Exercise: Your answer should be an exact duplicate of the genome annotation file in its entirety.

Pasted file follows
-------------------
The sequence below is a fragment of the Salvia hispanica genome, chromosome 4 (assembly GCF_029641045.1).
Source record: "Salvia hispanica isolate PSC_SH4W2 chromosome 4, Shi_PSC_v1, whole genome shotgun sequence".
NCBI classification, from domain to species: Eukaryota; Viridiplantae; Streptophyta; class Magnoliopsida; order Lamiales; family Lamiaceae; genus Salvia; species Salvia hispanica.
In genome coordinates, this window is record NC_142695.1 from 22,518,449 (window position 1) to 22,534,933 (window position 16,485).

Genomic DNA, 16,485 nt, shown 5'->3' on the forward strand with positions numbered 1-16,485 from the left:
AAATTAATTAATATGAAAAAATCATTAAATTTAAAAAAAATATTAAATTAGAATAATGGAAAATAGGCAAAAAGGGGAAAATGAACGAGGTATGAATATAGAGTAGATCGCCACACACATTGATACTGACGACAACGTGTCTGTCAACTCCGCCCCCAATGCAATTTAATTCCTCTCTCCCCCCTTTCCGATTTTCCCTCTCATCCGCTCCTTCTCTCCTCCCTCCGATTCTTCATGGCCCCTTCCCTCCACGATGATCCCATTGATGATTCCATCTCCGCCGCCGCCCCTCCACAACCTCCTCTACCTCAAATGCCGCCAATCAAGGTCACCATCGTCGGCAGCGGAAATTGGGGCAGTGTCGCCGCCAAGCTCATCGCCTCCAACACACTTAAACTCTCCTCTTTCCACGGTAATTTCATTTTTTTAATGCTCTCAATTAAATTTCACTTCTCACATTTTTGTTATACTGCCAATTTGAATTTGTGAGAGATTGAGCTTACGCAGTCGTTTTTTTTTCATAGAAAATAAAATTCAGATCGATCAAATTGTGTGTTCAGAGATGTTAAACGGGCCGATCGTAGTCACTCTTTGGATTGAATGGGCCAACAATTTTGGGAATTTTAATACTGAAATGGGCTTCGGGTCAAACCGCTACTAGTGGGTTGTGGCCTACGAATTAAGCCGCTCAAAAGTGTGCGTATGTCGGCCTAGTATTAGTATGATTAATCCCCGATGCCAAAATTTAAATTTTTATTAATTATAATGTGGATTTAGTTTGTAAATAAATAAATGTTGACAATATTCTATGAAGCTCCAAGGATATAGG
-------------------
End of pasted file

The sequence below is a fragment of the Salvia hispanica genome, chromosome 4 (assembly GCF_029641045.1).
Source record: "Salvia hispanica isolate PSC_SH4W2 chromosome 4, Shi_PSC_v1, whole genome shotgun sequence".
NCBI classification, from domain to species: Eukaryota; Viridiplantae; Streptophyta; class Magnoliopsida; order Lamiales; family Lamiaceae; genus Salvia; species Salvia hispanica.
In genome coordinates, this window is record NC_142695.1 from 22,518,449 (window position 1) to 22,534,933 (window position 16,485).

Genomic DNA, 16,485 nt, shown 5'->3' on the forward strand with positions numbered 1-16,485 from the left:
AAATTAATTAATATGAAAAAATCATTAAATTTAAAAAAAATATTAAATTAGAATAATGGAAAATAGGCAAAAAGGGGAAAATGAACGAGGTATGAATATAGAGTAGATCGCCACACACATTGATACTGACGACAACGTGTCTGTCAACTCCGCCCCCAATGCAATTTAATTCCTCTCTCCCCCCTTTCCGATTTTCCCTCTCATCCGCTCCTTCTCTCCTCCCTCCGATTCTTCATGGCCCCTTCCCTCCACGATGATCCCATTGATGATTCCATCTCCGCCGCCGCCCCTCCACAACCTCCTCTACCTCAAATGCCGCCAATCAAGGTCACCATCGTCGGCAGCGGAAATTGGGGCAGTGTCGCCGCCAAGCTCATCGCCTCCAACACACTTAAACTCTCCTCTTTCCACGGTAATTTCATTTTTTTAATGCTCTCAATTAAATTTCACTTCTCACATTTTTGTTATACTGCCAATTTGAATTTGTGAGAGATTGAGCTTACGCAGTCGTTTTTTTTTCATAGAAAATAAAATTCAGATCGATCAAATTGTGTGTTCAGAGATGTTAAACGGGCCGATCGTAGTCACTCTTTGGATTGAATGGGCCAACAATTTTGGGAATTTTAATACTGAAATGGGCTTCGGGTCAAACCGCTACTAGTGGGTTGTGGCCTACGAATTAAGCCGCTCAAAAGTGTGCGTATGTCGGCCTAGTATTAGTATGATTAATCCCCGATGCCAAAATTTAAATTTTTATTAATTATAATGTGGATTTAGTTTGTAAATAAATAAATGTTGACAATATTCTATGAAGCTCCAAGGATATAGG